In the end a good rider on old bike and still ride the same trails as before. He or she may not be able to go quite as fast it is can still be done. Look 40 year ago mtn biking did not really exist so change does happen, but right now we are in the refinement phase. The first big revolution was create mtn bike in first place. That means double triangle bike with "fat" tires with gears and an intended purpose of riding in the dirt another rough surfaces.

    The next revolution front suspension. The one following that was rear suspension. Since then there have been refinements to a lot of things. The funny thing about even these "revolutions" is that while most people run front suspension there are some that chose not to. There are even more still that chose to not run rear suspension. So that while the are revolutionary they are not not requirements either.




    Quote Originally Posted by kjlued View Post

    You statement is full of contradictions.

    First you say all the changes are detail changes and refinements.
    Then you say they are improvements.

    Next you say that you race for fun and you did fine on your old bike acting like you could care less about a win. Then saying if you wanted to win you would need to upgrade bikes. Sounds more like you are upset that you can't buy a new bike so you can't win.
    (Of course, that is an assumption that you could be the guys that beat you)
    There improvements are detail changes and refinements. People would like to say a 10 speed drive train is 100% better than a 7 speed, but really it is not. It is a refinement and if used properly and improvement, but a minor one. On a recreational trail ride it not big deal either way. Still given the choice I would rather use my 9 spd vs the 7 spd on my 1998 bike. Even so I can't really say my riding got "better" on the 9 spd.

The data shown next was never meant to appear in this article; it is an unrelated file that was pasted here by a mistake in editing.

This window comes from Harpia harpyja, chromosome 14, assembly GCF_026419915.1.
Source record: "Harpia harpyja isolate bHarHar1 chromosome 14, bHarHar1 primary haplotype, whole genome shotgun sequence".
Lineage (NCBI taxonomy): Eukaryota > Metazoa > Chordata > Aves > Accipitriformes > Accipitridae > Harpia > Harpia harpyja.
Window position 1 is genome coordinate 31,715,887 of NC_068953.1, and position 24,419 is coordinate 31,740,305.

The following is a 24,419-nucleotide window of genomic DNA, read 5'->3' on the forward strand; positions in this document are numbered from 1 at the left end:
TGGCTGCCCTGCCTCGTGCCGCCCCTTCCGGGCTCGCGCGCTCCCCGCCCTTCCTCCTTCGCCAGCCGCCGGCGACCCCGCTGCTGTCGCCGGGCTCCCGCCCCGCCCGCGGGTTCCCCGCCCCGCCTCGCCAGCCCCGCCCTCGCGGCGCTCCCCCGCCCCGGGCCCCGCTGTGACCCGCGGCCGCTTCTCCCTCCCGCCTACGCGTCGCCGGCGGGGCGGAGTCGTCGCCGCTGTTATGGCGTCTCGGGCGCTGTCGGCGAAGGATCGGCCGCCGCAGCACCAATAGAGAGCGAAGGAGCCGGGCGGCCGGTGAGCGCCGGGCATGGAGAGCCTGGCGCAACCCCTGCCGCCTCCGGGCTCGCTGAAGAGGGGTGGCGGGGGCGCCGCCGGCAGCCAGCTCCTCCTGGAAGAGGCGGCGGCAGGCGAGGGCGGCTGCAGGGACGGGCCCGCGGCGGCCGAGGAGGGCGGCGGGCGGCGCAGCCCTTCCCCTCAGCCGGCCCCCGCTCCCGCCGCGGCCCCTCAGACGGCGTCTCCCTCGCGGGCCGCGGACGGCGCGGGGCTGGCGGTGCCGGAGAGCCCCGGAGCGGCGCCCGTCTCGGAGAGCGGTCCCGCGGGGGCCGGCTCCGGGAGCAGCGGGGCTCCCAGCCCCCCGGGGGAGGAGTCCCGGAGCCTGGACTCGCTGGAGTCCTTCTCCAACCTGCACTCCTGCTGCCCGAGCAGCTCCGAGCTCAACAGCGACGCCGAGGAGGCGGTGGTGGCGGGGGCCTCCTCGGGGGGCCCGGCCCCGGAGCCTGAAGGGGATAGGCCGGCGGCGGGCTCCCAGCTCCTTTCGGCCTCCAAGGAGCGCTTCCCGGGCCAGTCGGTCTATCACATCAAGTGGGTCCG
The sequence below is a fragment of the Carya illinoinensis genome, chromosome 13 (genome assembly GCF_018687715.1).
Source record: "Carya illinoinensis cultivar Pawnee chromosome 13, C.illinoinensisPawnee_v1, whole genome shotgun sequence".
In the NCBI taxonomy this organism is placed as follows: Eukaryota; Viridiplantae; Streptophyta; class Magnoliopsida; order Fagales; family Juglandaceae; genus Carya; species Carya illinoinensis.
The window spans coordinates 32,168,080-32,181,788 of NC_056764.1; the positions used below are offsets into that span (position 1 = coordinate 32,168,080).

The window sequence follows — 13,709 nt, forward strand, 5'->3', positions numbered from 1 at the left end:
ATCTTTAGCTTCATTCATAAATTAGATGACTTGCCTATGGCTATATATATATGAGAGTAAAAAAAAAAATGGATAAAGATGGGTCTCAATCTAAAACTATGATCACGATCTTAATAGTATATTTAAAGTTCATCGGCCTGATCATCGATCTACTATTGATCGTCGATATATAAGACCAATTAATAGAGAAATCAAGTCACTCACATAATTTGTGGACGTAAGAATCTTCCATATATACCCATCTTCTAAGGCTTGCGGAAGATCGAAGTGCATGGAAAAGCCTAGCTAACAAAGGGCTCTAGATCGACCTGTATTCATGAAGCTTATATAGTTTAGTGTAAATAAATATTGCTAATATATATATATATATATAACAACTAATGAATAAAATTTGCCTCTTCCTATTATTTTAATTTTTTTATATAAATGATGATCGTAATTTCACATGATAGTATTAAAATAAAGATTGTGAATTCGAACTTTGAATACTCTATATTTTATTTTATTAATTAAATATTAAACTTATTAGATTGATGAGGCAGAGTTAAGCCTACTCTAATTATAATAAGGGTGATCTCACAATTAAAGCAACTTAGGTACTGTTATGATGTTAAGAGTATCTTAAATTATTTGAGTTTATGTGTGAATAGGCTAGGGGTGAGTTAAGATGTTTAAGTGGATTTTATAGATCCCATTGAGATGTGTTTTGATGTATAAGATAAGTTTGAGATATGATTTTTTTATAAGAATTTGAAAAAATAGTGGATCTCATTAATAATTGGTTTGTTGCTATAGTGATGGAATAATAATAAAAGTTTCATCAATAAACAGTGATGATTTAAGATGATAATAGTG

As for racing... I did one race for the fun of it. I will do some additional ones. I will not race to win, but I always give 100% because it is what I do. Now if I really wanted to dedicate myself to winning races I would start with a lot of training. Lots more than I do now and I know I don't have time for that. Then I would try to eek out every less ounce of speed from my bike. I have background in club level car racing so I know what it takes to race competitively. A few years ago I placed 4 in my class at the national championship race. I lead half the race and finished 4th 2.5 seconds out of the lead after 40 min. This is in a class where all the cars are "identical". I built and maintained my car myself so I know what it takes to try to get 100% from something. On race bike ounce make a difference and you need the latest whiz bang gizmo because seconds matter. What I am doing now on bike is far cry from that so I see no need to chase the latest "go fast" stuff. I am tired of that. I prefer to have fun of competition without the work it takes to win. I train when I can and race what I have. I give my 100% on course, but realize I will never win and just hope to be in the pack having fun. That goal is achieved even on an old bike because fundamentally the old bike is still competent with a competent rider. There more difference in rider skills and fitness separating overall field of riders in mtn bike race than in the equipment old or new.